Anyone who is a fan of sci-fi or fantasy films has no doubt heard of J.J. Abrams. Starting out with the ABC series Alias, Abrams branched out with the mind bending Lost and went onto direct the Star Trek reboot that brought in scores of new fans to the series and genre. But before the latest season of Lost started and Star Trek debuted in theaters, fans of Abrams got to take a look at his latest project: the Fox network’s Fringe. Merging reality together with science that we can only dream of, Fringe made for a fantastic addition to the Fox lineup, bringing a genre back to Fox that it hadn’t seen since the 90s. Judging by the series quick pick-up, nearly commercial free broadcasting and rampant number of fans, it’s clear that Fox (and Abrams) once again have a series with a rabid fan base that won’t easily let go. Fortunately for that fan base the series’ first season was met with an even better second and a third that promises to continue the roller coaster ride that the second ended on.
Return to explore the boundaries of a mysterious mythology that holds millions of viewers in its hypnotic grasp. Season 2 of Fringe contains worlds (and alternate worlds) of excitement complete with shape shifters, cryonic heads, belly-dwelling beasts and people who turn to ashes before our eyes. But the overarching narrative takes three clandestine FBI agents – Olivia Dunham, Peter Bishop and Walter Bishop – through a mind-bending investigation of a parallel reality that threatens to destroy ours. The impossible is here in a series that offers “the most satisfying, coherent story arc of any science-fiction-flavored primetime drama” (Mike Hale, The New York Times).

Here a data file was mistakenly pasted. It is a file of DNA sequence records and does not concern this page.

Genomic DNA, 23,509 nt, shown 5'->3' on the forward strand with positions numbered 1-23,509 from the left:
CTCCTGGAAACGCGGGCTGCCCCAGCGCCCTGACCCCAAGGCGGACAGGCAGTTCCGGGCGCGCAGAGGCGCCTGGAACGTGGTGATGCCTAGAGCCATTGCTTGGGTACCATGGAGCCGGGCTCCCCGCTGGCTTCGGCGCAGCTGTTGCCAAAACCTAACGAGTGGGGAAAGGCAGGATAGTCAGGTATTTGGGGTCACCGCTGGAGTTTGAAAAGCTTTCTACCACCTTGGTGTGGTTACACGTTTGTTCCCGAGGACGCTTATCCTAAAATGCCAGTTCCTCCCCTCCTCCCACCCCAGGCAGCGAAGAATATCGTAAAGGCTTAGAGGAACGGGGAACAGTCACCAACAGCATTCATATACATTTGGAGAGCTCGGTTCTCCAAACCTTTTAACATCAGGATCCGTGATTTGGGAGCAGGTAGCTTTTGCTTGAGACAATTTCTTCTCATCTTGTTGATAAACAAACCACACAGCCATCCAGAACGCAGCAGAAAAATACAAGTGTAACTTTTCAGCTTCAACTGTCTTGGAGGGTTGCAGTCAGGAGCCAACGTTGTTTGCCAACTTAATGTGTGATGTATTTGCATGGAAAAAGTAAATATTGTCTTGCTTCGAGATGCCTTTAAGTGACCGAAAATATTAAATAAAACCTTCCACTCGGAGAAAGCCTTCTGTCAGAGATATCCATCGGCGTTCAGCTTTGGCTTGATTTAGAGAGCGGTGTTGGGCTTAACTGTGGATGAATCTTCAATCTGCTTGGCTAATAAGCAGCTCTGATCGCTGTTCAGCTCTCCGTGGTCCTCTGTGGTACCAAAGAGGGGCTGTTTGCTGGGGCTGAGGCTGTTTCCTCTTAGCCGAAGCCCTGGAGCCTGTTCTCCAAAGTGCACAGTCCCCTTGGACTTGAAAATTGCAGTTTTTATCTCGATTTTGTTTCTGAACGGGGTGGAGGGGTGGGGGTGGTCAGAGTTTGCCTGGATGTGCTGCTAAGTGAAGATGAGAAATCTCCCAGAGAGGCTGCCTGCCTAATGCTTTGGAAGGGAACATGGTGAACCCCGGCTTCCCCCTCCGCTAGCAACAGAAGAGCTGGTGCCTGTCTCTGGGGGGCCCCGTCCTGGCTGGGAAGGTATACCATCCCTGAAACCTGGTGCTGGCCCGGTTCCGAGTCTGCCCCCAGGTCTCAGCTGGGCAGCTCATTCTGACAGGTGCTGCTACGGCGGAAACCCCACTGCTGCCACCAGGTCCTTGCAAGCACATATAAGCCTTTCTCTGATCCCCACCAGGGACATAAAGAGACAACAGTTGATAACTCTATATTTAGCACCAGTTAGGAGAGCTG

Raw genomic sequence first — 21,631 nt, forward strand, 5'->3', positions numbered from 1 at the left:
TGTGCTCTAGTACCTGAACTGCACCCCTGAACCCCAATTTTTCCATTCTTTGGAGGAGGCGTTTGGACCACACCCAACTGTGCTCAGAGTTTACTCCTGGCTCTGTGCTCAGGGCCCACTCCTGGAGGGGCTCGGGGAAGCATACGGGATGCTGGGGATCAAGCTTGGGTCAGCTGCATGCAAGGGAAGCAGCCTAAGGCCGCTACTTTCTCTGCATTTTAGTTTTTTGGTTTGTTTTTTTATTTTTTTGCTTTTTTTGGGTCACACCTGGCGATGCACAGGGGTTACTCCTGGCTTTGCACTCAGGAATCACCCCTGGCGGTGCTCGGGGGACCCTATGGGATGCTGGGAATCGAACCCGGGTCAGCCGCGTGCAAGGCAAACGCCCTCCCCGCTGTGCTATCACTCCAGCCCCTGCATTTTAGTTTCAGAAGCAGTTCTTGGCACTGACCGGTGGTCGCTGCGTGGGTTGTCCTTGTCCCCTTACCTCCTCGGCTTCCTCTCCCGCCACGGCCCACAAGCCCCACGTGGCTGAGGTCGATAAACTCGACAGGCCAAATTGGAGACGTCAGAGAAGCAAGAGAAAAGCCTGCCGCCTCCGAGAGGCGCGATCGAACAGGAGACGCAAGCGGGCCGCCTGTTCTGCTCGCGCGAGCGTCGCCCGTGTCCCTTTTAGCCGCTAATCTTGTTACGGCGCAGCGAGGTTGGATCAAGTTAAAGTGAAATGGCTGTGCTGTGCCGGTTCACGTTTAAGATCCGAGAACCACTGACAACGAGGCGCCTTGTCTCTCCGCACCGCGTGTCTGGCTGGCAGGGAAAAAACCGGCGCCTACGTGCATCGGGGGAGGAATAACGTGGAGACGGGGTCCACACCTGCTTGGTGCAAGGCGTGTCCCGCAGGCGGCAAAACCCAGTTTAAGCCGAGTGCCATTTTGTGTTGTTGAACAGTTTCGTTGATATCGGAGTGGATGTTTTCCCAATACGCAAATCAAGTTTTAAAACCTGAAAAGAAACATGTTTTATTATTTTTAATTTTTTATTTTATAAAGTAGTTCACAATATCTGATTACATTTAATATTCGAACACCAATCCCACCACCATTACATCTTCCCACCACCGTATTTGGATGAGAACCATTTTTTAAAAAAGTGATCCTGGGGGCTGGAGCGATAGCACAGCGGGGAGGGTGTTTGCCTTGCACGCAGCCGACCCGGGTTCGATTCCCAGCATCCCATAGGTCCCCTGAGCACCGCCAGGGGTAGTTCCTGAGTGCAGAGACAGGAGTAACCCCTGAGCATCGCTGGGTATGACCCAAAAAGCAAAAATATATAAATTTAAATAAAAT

It took me a long while to get into the first season of this show, but once they worked out all the rough spots it really began to shine as a series. By the end of the first season I wanted more and there wasn’t a single episode of the shows second season that I didn’t feel was as good as the previous one (except maybe the one where they removed Charlie…I mean, really? I liked that guy…). By the time we got to the season finale it felt like such an incredibly long journey, mainly just because of how much happened. I mean we got a few filler episodes here and there, but for the most part it was a very long journey to where we ended up. I was mildly shocked by looking at this box set simply because it said it was only the second season—most shows barely progress this much by their fourth season, let alone their second.
Obviously the most talked about element of the series was the finale. While it was something I surmised would happen from the moment we ended up with parallel Olivia’s, I had hoped that it wouldn’t end as such—mainly because it would make the wait for the follow up to it simply unbearable. I do wonder how long they’ll stretch it out as it has the potential to either be something easily discovered or drawn out, depending on which direction they opt to go in. Either way the payoff will be huge for the series and whether they want to change the series direction for a bit or quickly return to the norm remains to be seen…though I can certainly see the benefits for both.
In any case, the finale was but one small part of this box set. Twenty-two episodes comprised the season and the majority of it was hinged around the mystery of Peter’s past and how much he did or didn’t know about it. Once Olivia found out it felt like it was going to be a major turning point of the series…but then it went on hiatus and I completely forgot all about it. When it returned I couldn’t figure out why she was so uneasy around him (I apparently skipped past the recap in my eagerness to start watching it)—but watching it all again on Blu-ray helped make the season flow a lot more naturally. I’m always amazed by how non-episodic these shows are nowadays. I can blame (or praise) 24 for that I suppose—they’re fun to watch week by week, but the real joy comes from when you can watch them in long binges on home video.